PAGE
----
• $\begingroup$ Again, no relation to tower or tower service, just approaches. $\endgroup$ Commented May 8, 2019 at 14:50

2 Answers 2


It looks like the answer is "it's a mistake or inconsistency in the sectional charts". Whether or not it's an outright mistake is debatable, but it certainly appears to be an inconsistency, and one can argue that the depiction used for KACV and KTLV provides some useful information that the depiction used for KSGU, KBIH, and KTPL does not.

It is the case that at KTLV-- but not at KACV or the other 3 airports mentioned here-- the description of the E4 airspace in the "Airspace Designations and Reporting Points" document has a note to see the A/FD for effective hours, while the E2 airspace has no such note. The sectional chart has a similar notation, with an arrow pointing specifically to the E4 airspace. (It also is the case that the current A/FD entry for KTLV simply reads "Airspace: Class E".) It seems possible that the policy of the charting agency is to depict the adjoined E2 and E4 Class-E-to-surface areas as two distinct areas in any case where there is a possibility why their effective hours may be different. If this is true, it doesn't explain why that style of depiction was also used for KACV.


If the bumpout is fully enclosed by the magenta line, then it is part of the "Class E airspace designated for an airport". If it is truly an extension, then it is outside the main circle (which is usually a Class D or higher, but can be Class E) and is not part of the Class E airspace designated for the airport. Extensions have different rules for when they revert down to Class G, and different rules for special VFR and whether UAS need permission to fly in them (they don't). Big topic of discussion in the drone world.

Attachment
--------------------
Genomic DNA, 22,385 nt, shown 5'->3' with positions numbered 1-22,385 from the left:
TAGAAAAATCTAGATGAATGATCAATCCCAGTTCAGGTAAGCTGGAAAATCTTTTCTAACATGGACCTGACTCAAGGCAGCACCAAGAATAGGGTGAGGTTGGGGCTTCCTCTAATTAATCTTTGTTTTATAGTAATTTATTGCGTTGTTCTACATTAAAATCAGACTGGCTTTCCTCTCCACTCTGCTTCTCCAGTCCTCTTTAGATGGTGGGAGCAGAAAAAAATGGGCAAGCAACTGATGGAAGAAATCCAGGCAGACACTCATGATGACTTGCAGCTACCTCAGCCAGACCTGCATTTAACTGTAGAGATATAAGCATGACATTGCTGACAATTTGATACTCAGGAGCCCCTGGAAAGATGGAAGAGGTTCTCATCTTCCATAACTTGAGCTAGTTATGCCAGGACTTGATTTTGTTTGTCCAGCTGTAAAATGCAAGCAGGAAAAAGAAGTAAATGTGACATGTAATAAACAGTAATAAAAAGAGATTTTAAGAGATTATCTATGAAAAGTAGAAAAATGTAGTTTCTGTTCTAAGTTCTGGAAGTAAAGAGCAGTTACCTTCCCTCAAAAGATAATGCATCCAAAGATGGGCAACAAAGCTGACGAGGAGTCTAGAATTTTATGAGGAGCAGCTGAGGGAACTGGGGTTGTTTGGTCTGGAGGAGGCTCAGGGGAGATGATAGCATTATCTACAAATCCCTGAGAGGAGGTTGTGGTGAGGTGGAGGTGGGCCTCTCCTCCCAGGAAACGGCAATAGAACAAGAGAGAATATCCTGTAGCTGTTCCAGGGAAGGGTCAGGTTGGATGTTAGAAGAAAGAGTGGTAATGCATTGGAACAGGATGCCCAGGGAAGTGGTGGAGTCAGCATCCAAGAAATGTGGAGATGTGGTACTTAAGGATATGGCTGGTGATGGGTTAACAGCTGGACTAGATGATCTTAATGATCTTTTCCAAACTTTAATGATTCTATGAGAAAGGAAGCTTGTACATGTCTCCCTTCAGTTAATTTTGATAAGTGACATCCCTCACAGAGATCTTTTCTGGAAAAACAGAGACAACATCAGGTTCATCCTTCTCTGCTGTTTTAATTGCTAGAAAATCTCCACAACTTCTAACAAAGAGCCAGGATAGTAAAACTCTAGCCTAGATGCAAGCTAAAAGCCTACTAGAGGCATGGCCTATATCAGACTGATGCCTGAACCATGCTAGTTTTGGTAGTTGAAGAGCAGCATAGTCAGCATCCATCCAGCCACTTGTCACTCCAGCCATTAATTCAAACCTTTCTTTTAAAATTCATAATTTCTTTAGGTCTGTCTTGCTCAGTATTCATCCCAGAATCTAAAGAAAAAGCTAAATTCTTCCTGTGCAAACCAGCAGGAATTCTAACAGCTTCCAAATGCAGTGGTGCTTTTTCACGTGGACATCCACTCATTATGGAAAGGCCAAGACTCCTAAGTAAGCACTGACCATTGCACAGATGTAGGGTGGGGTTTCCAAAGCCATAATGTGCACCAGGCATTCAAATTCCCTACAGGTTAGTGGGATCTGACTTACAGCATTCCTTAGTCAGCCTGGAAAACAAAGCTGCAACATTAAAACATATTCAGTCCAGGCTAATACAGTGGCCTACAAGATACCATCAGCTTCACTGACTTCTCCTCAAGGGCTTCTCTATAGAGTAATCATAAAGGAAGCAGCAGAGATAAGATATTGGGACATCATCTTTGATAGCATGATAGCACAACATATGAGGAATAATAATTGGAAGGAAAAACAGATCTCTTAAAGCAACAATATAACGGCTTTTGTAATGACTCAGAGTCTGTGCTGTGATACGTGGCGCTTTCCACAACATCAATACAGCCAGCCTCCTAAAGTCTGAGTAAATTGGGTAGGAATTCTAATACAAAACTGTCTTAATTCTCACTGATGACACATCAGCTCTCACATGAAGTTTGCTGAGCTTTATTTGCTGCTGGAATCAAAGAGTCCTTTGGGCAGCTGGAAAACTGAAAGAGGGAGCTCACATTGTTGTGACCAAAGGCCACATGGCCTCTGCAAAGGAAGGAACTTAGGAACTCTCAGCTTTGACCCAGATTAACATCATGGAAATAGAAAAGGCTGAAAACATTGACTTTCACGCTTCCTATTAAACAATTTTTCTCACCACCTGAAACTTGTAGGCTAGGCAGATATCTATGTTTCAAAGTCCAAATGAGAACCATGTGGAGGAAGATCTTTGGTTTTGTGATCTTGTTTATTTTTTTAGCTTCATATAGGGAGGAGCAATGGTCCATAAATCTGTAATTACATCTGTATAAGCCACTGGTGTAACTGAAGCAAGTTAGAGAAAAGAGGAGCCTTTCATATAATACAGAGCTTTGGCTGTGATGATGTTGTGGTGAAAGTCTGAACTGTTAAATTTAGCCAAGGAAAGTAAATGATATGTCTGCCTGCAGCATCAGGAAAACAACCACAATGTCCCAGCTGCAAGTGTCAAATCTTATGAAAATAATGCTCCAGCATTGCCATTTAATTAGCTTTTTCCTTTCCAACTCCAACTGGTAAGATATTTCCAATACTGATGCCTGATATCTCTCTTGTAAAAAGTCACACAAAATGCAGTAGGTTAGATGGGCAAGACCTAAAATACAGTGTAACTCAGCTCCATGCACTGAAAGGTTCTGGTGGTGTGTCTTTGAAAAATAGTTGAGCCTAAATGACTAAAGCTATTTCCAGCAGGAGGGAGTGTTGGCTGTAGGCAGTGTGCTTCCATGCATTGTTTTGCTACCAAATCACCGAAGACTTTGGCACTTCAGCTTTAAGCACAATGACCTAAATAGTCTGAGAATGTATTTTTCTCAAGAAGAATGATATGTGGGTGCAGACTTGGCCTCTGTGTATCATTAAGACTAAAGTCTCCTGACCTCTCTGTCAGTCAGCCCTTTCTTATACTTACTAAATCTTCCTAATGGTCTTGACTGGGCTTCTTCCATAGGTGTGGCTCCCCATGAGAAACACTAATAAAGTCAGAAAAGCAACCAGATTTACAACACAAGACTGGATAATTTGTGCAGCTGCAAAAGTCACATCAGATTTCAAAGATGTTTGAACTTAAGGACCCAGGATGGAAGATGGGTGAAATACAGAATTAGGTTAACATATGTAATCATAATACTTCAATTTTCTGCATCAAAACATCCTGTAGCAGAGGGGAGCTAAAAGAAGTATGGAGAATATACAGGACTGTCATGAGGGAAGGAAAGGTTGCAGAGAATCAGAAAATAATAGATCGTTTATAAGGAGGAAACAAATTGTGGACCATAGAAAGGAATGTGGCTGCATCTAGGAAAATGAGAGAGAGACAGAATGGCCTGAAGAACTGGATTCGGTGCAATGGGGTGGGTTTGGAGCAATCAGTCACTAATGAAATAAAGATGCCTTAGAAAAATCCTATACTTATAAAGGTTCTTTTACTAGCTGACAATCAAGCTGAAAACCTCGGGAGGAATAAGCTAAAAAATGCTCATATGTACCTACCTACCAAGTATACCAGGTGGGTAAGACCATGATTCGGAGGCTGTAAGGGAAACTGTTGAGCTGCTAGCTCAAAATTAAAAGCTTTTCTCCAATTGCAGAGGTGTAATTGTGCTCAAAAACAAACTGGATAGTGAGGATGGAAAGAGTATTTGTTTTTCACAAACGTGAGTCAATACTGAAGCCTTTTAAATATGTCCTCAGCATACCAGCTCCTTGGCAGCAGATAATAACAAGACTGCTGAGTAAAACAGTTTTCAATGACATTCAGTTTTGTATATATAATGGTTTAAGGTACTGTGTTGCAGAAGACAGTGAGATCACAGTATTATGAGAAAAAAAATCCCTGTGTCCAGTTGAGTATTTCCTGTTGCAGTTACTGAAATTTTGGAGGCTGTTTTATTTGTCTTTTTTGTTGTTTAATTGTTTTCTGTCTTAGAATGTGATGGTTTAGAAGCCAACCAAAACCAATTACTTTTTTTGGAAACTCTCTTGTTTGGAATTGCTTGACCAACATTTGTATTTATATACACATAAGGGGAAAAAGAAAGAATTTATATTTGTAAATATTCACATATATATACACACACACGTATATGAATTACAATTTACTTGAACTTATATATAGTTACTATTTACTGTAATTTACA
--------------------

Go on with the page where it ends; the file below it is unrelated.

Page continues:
EDIT: there does appear to be a conflict between the charts and docs on this one. Not the first time...

  • $\begingroup$ What you wrote in your answer is exactly what is the normal practice and exactly what I thought was always the case until about a week ago. However, if you look closely at the "Airspace Designations and Reporting Points" document linked in the question, you'll find that at KSGU, KBIH, and KTPL, the airspace in the rectangular parts of the Class-E-to-surface airspace is actually designated as E4 not E2, even though it is FULLY ENCLOSED by the very same magenta line that encloses the airport, with no separation. If you go look at the FAA interactive sUAS map you'll see you need no (ctd) $\endgroup$ Commented May 7, 2019 at 19:57
  • $\begingroup$ (Continuing) If you go look at the FAA interactive sUAS map ( faa.maps.arcgis.com/apps/webappviewer/… ) you'll see you need no special permission to fly in the part of the Class-E-to-surface that in the rectangular part of the shape at these three airports, even though you'd never know it by looking at the sectional charts. That's basically what this question is all about, among other things. $\endgroup$ Commented May 7, 2019 at 19:59
  • $\begingroup$ I see what you mean...I've worked with the FAA to change a Class E Surface airspace, and wouldn't be surprised if there was simply an error here. They juggle a lot of space. $\endgroup$
    – MikeY
    Commented May 7, 2019 at 20:02
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    $\begingroup$ I'd give one of their airspace guys a call and ask. $\endgroup$
    – MikeY
    Commented May 7, 2019 at 20:04
  • $\begingroup$ You mean an error on the interactive map ? Maybe but the thing is the interactive map exactly matches the FAA's "Airspace Designations and Reporting Points" document Order 7400.11C which is the gold standard. The depiction on the sectional charts is the red herring here it seems. $\endgroup$ Commented May 7, 2019 at 20:06